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Teaching With Documents:
Little House in the Census - Almanzo and Laura Ingalls Wilder

Every 10 years since 1790, the U.S. Government has taken a census to enumerate the population so as to apportion seats in the House of Representatives. Census enumerators canvass their districts house-to-house, collecting information about individuals and households on large forms called population schedules.

In each decennial census, Americans from the famous to the unsung and the infamous appear, including favorite figures of literature. Laura Ingalls, Almanzo Wilder, and their families of the popular Little House on the Prairie series were not merely characters of book and television. They were real people who appeared in the census many times, including those of 1880 in the Dakota Territory and 1900 in Missouri.

The information briefly tallied in the census reports gives us glimpses of the drama so richly and lovingly expanded upon by Laura Ingalls Wilder in her tales. For example, in the 1880 census, the records show that Mary, Laura's sister, was blind, but provided "help in keeping house." Enumerators in that census were instructed not to make such a note unless a daughter contributed substantially to the welfare of the household.

Thus, an imaginative researcher can surmise that Mary lived a productive life despite her blindness. One can confirm this hypothesis by reading the Little House books, learning that Mary attended and graduated from the Iowa School of the Blind.

The census sheets shown are two pages of the hundreds of thousands of pages in the custody of the National Archives. The National Archives holds original and microfilm copies of enumeration schedules from 1790 to 1870 and microfilm copies only of the 1880, 1900, 1910, and 1920 schedules. The microfilm copies of these schedules are available to researchers. Most of the 1890 census was destroyed by fire in 1921, but microfilm of surviving fragments is also open for examination. To protect the privacy of people enumerated during a census, the records are closed to research for 72 years. The release date for the 1930 census will be 2002. The schedules are part of the Records of the Bureau of the Census, Record Group 29.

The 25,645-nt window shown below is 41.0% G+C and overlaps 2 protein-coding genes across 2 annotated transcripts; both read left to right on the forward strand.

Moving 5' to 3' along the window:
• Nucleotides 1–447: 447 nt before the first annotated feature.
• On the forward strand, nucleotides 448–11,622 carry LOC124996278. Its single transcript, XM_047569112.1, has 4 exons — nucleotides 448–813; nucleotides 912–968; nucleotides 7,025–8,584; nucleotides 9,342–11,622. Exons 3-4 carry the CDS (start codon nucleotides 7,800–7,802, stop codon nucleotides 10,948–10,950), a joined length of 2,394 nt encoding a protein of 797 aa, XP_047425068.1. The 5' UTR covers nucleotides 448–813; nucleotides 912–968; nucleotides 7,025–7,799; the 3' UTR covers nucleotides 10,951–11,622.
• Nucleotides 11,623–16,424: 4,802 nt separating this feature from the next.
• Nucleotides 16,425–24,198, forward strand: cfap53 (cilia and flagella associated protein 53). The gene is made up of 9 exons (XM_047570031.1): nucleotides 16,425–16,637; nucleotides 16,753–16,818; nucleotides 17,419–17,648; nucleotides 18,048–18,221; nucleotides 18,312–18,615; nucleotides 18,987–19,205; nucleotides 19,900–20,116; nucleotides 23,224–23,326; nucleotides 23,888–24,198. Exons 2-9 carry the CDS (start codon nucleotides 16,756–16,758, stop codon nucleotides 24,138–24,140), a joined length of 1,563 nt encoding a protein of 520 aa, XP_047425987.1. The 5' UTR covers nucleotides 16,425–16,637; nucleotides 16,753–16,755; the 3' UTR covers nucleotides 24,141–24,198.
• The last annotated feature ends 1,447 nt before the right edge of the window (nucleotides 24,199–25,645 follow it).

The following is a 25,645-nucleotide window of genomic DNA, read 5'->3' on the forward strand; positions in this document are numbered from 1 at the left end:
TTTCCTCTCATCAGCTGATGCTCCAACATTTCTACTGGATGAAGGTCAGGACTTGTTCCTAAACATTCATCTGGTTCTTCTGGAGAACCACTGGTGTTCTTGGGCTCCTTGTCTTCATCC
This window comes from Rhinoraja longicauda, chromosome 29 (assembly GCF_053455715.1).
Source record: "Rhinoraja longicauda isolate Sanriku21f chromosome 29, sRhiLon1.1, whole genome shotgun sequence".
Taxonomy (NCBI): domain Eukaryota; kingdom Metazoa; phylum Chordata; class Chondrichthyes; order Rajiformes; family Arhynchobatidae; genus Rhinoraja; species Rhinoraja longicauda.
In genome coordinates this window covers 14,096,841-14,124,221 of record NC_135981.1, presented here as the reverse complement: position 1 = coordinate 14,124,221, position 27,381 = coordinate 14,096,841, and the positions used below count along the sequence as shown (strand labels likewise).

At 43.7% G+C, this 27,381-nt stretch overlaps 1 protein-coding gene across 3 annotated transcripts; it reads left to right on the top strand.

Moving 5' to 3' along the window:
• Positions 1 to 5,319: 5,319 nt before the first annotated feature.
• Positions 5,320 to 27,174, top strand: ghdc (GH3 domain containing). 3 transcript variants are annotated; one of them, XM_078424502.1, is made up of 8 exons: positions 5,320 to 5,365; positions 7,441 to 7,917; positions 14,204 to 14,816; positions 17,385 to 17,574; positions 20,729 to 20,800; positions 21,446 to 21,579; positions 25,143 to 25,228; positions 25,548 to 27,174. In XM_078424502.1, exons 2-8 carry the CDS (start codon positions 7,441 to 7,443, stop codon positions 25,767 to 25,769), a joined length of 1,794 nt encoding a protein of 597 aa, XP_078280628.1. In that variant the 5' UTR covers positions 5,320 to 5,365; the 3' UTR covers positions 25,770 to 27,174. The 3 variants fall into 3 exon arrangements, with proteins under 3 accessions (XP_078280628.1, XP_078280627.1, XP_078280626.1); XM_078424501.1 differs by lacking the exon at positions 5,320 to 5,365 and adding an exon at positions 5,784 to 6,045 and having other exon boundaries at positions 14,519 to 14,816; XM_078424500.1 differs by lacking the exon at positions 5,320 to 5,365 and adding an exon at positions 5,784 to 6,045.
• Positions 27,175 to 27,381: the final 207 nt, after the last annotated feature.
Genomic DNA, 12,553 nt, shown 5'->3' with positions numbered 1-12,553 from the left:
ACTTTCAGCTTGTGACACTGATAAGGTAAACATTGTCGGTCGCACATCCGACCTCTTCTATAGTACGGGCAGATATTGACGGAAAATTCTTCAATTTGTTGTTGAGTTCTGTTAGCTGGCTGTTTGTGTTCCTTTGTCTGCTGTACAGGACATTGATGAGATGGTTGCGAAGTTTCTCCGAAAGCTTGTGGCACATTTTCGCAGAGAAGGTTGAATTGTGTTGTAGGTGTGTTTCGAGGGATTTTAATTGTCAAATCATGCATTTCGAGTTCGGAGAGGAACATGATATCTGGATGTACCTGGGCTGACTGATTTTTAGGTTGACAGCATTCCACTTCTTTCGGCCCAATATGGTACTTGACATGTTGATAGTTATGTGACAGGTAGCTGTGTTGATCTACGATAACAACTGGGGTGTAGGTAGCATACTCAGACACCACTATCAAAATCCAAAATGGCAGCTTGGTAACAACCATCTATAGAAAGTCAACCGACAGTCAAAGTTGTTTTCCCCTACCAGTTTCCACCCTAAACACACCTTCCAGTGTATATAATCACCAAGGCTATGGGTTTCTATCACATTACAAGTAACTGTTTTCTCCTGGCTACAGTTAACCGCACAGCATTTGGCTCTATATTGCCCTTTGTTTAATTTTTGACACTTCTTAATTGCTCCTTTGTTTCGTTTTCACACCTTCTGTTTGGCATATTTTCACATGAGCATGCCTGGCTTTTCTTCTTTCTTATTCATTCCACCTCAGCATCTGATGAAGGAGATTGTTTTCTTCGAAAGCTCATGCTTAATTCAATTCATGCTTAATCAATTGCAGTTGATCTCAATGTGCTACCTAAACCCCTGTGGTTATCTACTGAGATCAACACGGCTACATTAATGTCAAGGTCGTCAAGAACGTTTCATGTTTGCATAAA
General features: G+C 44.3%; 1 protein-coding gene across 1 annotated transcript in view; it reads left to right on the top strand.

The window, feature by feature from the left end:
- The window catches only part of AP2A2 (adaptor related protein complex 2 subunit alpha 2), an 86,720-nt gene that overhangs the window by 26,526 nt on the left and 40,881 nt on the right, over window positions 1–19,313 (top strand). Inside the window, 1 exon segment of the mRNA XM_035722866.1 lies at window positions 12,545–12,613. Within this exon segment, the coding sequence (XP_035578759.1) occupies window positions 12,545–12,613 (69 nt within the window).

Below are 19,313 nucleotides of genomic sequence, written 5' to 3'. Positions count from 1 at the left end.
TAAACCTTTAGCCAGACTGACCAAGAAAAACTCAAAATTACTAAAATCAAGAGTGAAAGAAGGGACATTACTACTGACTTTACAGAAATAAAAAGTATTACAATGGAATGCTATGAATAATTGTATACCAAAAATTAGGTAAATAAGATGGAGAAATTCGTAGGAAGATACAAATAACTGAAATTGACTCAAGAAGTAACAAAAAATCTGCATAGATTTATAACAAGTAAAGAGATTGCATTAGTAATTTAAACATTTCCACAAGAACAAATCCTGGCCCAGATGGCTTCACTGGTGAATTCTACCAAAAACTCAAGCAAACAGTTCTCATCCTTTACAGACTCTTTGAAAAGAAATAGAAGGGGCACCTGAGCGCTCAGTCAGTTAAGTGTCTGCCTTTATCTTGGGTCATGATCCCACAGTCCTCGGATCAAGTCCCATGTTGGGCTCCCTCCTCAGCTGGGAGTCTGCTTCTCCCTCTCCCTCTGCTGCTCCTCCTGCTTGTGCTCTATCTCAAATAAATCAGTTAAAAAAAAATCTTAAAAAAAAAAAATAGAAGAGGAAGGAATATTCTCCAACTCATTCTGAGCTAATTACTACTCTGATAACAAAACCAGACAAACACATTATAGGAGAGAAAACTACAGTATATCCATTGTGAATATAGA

The Ingalls and Wilder families can be found in the 1880 census of the Dakota Territory, Kingsburg County, T9, roll 113, enumeration district 87, supervisor's district 15, pages 146a and 147c, line 28 (document 1).Note In the 1900 census the married couple, Laura and Almanzo, appears in the schedule of Missouri, Wright County, T623, roll 908, enumeration district 152, supervisor's district 8, p. 226a, line 42 (document 2).Note

Census records for many states are incomplete. Before 1830, often only the number of persons in an enumeration district was forwarded to Washington, DC. Schedules from 1790 through 1840 give names of the heads of households only; other family members and slaves are tallied by age and sex. With each succeeding census, additional information was gathered, as can be seen in the examples from 1880 and 1900.

The National Archives has microfilmed all the available census schedules and the indexes to them. These microfilm rolls are arranged alphabetically by state and thereunder alphabetically by county. Usually, all of the schedules for one county are on the same roll; some rolls contain records for several counties. Microfilm copies of census schedules are available for use in the research rooms of the National Archives in Washington, DC, and its regional facilities. In addition, many state archives, state historical societies, and university and public libraries, and federal depository libraries have collections of census microfilm for researchers' use.

Information about microfilm publications related to the census schedules is available in the Online Catalog (OPA). This information includes how to order, where to view, and how to rent copies of microfilm.

The Documents

Thumbnail of  1880 Census Page
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Page from 1880 Census
National Archives and Records Administration
Records of the Bureau of the Census
Record Group 29

Thumbnail of 1900 Census Page
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Page from 1900 Census
National Archives and Records Administration
Records of the Bureau of the Census
Record Group 29

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Article Citation

Mueller, Jean West and Wynell Burroughs Schamel. "Little House in the Census: Almanzo and Laura Ingalls Wilder." Social Education 53, 7 (November/December 1989): 451-453.

 

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